16 On the morning of the third day there were thunders and lightnings and a thick cloud on the mountain and a very loud trumpet blast, so that all the people in the camp trembled. 17 Then Moses brought the people out of the camp to meet God, and they took their stand at the foot of the mountain. 18 Now Mount Sinai was wrapped in smoke because the Lord had descended on it in fire. The smoke of it went up like the smoke of a kiln, and the whole mountain trembled greatly. 19 And as the sound of the trumpet grew louder and louder, Moses spoke, and God answered him in thunder. 20 The Lord came down on Mount Sinai, to the top of the mountain. And the Lord called Moses to the top of the mountain, and Moses went up.
[10 Commandments Given]
18 Now when all the people saw the thunder and the flashes of lightning and the sound of the trumpet and the mountain smoking, the people were afraid and trembled, and they stood far off 19 and said to Moses, “You speak to us, and we will listen; but do not let God speak to us, lest we die.” 20 Moses said to the people, “Do not fear, for God has come to test you, that the fear of him may be before you, that you may not sin.” 21 The people stood far off, while Moses drew near to the thick darkness where God was.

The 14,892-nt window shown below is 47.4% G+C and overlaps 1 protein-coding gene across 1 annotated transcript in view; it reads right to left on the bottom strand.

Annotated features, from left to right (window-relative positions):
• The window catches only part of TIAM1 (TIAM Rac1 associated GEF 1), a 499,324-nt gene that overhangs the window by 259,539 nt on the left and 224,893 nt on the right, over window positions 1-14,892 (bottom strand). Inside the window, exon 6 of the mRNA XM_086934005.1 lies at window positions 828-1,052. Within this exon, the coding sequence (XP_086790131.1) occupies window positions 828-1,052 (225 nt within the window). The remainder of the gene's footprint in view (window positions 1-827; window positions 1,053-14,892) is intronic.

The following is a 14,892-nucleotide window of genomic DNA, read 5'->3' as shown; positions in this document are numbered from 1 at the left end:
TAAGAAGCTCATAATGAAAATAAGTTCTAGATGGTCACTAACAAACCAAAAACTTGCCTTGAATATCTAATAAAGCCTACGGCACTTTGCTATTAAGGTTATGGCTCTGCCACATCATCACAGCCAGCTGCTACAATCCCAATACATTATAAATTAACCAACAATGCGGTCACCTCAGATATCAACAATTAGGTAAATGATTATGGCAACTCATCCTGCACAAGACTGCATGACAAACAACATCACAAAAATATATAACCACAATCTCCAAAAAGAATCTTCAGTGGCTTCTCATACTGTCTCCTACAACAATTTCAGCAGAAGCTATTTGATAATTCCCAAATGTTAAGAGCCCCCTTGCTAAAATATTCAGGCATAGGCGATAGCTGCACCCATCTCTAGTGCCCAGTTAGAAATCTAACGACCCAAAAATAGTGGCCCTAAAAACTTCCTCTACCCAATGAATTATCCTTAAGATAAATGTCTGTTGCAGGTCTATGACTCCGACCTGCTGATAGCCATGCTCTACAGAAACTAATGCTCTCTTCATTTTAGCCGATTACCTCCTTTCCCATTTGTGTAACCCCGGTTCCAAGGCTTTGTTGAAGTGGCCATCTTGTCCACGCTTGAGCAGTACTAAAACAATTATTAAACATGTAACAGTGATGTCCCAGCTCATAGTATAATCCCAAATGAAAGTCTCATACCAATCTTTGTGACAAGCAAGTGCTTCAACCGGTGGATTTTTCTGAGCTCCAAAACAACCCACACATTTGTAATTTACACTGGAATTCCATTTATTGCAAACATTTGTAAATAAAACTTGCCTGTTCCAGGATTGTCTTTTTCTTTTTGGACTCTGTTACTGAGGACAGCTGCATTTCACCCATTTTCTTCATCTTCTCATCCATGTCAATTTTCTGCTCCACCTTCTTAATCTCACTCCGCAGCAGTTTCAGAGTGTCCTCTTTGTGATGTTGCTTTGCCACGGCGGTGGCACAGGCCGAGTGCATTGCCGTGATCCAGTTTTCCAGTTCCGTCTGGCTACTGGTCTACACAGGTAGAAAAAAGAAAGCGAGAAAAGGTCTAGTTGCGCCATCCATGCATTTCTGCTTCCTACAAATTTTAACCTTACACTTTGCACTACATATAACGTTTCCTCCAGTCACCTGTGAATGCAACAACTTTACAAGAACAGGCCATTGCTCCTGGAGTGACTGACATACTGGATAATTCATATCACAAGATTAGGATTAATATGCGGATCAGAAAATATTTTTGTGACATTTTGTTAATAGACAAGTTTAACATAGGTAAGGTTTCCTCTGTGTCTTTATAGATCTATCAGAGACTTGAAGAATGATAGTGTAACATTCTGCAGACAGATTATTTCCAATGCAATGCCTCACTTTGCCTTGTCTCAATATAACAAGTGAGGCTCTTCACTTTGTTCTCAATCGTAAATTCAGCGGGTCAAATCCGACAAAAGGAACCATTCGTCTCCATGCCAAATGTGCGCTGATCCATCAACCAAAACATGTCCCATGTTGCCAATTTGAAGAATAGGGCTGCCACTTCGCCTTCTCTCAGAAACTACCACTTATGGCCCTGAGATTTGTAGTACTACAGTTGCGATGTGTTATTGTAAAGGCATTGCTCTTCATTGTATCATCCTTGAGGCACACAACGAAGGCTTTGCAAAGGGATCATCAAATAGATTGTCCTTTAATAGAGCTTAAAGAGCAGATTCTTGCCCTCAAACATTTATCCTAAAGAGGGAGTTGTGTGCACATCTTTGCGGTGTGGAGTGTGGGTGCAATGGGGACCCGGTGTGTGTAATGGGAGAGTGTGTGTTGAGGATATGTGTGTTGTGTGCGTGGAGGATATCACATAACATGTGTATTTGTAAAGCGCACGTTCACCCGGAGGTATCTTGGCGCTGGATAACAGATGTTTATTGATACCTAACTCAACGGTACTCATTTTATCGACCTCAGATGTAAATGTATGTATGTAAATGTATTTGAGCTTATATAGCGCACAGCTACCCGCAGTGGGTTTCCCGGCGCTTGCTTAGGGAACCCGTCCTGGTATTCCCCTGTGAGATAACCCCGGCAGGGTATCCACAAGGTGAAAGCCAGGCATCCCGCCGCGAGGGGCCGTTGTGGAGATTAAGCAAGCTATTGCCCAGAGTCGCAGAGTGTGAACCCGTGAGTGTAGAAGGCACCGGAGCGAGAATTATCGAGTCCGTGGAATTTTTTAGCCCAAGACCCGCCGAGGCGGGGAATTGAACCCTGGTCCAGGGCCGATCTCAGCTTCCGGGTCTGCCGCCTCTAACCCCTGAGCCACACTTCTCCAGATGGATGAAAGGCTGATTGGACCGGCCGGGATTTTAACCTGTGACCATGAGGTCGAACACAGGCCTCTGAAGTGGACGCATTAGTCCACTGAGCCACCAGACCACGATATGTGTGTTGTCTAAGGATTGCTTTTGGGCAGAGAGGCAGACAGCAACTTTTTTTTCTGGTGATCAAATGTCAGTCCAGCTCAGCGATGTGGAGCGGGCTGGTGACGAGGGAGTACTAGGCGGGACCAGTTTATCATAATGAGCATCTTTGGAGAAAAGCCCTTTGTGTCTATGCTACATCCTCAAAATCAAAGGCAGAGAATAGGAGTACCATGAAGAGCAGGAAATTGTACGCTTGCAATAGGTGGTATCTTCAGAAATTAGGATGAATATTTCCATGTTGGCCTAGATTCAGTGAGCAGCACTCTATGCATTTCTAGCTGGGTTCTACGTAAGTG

[Additional commandments Given – the Law]
3 Moses came and told the people all the words of the Lord and all the rules. And all the people answered with one voice and said, “All the words that the Lordhas spoken we will do.” 6 And Moses took half of the blood and put it in basins, and half of the blood he threw against the altar. 7 Then he took the Book of the Covenant and read it in the hearing of the people. And they said, “All that the Lord has spoken we will do, and we will be obedient.” 8 And Moses took the blood and threw it on the people and said, “Behold the blood of the covenant that the Lord has made with you in accordance with all these words.”